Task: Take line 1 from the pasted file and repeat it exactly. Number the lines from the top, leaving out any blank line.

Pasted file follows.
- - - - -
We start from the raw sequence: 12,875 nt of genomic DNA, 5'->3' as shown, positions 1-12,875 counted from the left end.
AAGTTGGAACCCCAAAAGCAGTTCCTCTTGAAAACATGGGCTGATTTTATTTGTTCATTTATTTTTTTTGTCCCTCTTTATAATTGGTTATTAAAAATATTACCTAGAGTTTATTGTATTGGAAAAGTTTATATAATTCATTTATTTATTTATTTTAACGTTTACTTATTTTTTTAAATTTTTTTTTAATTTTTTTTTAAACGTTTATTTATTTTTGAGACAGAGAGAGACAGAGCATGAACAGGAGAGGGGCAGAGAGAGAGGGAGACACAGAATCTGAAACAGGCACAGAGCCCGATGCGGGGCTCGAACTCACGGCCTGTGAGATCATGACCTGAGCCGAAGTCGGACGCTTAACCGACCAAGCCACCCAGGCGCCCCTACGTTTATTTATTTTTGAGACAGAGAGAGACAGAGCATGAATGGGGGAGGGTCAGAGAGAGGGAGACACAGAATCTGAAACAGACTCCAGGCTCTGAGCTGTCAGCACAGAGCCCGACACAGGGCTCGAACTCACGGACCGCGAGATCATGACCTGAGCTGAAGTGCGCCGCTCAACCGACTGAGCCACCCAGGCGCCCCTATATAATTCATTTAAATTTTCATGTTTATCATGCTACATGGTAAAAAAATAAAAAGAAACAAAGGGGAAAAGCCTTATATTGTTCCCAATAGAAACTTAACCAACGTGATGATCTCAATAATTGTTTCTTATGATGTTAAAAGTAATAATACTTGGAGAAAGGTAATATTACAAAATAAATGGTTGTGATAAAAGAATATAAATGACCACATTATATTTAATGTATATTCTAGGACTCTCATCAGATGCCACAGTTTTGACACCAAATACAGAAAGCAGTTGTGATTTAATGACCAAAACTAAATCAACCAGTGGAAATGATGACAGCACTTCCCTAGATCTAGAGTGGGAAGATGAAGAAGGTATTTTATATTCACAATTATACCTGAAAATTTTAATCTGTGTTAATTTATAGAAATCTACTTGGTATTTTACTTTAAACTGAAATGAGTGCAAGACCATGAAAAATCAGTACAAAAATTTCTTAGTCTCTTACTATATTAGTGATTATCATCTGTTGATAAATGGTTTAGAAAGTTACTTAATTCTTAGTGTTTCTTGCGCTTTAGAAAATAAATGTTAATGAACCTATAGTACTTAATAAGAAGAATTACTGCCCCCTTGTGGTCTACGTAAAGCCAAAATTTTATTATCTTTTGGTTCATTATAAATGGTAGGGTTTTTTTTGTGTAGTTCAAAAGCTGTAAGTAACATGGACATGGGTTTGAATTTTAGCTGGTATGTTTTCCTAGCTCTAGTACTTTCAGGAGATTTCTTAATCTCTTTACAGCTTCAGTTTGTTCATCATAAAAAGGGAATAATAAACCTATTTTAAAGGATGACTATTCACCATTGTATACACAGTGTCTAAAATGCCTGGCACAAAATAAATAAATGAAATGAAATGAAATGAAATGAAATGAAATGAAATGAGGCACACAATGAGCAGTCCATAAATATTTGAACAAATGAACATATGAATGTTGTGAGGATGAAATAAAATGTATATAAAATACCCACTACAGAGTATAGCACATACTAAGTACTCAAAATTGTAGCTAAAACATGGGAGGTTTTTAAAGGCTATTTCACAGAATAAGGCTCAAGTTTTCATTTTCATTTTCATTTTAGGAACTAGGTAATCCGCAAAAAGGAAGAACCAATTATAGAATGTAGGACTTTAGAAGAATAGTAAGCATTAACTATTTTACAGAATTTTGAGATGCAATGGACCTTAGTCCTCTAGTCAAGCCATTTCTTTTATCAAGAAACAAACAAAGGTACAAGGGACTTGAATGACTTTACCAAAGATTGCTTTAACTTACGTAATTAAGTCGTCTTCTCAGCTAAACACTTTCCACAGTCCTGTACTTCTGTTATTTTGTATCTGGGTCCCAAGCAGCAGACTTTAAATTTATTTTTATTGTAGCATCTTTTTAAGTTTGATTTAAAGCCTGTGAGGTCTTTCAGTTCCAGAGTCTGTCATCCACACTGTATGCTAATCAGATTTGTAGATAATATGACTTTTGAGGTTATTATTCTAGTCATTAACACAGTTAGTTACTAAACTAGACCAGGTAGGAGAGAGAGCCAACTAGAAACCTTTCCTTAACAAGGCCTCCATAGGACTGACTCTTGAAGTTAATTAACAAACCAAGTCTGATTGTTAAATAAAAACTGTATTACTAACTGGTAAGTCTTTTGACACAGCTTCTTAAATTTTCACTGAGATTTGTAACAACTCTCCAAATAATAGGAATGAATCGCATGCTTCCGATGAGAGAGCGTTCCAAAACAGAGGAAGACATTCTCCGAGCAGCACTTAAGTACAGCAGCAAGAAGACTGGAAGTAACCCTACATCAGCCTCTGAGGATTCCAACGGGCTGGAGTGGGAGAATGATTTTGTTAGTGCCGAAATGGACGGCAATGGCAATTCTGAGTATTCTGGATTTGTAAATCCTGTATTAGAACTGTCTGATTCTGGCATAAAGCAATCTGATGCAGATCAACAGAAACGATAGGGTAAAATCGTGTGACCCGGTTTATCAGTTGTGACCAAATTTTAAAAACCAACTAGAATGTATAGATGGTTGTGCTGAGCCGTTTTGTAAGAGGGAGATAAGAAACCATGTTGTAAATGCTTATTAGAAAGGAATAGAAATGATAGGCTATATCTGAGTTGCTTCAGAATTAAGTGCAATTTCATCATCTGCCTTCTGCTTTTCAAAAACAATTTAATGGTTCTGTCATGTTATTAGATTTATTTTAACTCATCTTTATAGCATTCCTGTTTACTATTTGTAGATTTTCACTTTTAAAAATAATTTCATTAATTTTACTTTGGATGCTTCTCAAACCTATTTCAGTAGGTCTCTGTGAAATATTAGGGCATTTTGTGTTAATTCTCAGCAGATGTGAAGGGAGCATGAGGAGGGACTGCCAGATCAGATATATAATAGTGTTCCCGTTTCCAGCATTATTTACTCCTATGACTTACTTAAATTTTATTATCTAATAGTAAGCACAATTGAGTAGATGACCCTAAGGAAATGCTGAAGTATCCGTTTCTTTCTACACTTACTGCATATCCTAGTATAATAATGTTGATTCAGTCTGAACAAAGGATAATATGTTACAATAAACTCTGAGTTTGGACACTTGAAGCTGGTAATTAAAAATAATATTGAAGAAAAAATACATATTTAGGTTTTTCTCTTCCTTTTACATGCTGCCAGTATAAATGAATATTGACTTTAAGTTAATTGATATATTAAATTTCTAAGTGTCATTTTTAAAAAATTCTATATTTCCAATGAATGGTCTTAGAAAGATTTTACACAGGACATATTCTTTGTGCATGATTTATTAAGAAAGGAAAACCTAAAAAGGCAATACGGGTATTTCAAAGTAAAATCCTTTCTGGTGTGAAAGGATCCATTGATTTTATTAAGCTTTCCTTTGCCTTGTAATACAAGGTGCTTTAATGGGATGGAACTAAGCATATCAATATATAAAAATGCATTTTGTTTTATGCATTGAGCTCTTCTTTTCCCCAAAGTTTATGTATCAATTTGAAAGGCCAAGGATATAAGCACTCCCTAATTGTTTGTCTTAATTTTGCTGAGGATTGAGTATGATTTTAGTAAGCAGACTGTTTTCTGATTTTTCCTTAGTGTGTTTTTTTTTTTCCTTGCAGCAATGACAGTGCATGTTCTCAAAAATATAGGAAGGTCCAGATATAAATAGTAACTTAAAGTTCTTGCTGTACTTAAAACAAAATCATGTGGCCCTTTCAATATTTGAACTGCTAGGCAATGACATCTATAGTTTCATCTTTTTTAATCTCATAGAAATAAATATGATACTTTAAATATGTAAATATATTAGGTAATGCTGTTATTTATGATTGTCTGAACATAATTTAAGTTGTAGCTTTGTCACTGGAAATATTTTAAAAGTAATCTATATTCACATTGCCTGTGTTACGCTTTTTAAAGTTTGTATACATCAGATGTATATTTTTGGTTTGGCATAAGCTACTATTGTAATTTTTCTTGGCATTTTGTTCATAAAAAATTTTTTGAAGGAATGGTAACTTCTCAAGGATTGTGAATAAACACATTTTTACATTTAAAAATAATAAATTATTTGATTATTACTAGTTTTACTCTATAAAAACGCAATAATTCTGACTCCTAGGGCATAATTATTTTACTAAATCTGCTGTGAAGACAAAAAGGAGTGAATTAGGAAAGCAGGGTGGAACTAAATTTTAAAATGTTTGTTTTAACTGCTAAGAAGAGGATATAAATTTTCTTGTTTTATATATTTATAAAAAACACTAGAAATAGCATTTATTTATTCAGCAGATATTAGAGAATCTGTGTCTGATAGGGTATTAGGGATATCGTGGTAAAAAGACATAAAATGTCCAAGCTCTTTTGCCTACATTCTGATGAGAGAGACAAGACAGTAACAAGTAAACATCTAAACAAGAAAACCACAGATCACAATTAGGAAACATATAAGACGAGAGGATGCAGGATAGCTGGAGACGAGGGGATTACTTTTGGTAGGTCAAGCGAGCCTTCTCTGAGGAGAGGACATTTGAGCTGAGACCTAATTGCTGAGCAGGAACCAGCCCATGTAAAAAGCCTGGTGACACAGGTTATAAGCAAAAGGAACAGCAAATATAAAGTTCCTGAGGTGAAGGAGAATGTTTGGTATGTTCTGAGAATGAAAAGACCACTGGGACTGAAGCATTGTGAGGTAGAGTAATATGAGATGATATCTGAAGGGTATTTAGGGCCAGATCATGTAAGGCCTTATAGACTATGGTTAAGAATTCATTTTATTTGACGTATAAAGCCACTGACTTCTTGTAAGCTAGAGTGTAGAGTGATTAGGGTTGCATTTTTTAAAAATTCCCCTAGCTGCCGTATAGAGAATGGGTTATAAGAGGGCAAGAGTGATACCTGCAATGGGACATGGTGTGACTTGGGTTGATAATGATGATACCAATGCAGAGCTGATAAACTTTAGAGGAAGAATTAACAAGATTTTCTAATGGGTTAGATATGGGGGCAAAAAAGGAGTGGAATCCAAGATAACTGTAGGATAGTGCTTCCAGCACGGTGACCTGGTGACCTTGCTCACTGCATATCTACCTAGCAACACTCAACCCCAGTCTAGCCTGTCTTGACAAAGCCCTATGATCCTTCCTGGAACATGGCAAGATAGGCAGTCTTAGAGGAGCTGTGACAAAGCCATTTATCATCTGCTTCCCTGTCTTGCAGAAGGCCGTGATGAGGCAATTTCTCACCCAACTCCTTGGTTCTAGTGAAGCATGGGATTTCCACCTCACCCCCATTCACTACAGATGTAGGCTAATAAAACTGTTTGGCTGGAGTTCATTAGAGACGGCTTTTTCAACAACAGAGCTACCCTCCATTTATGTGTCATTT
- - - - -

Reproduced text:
We start from the raw sequence: 12,875 nt of genomic DNA, 5'->3' as shown, positions 1-12,875 counted from the left end.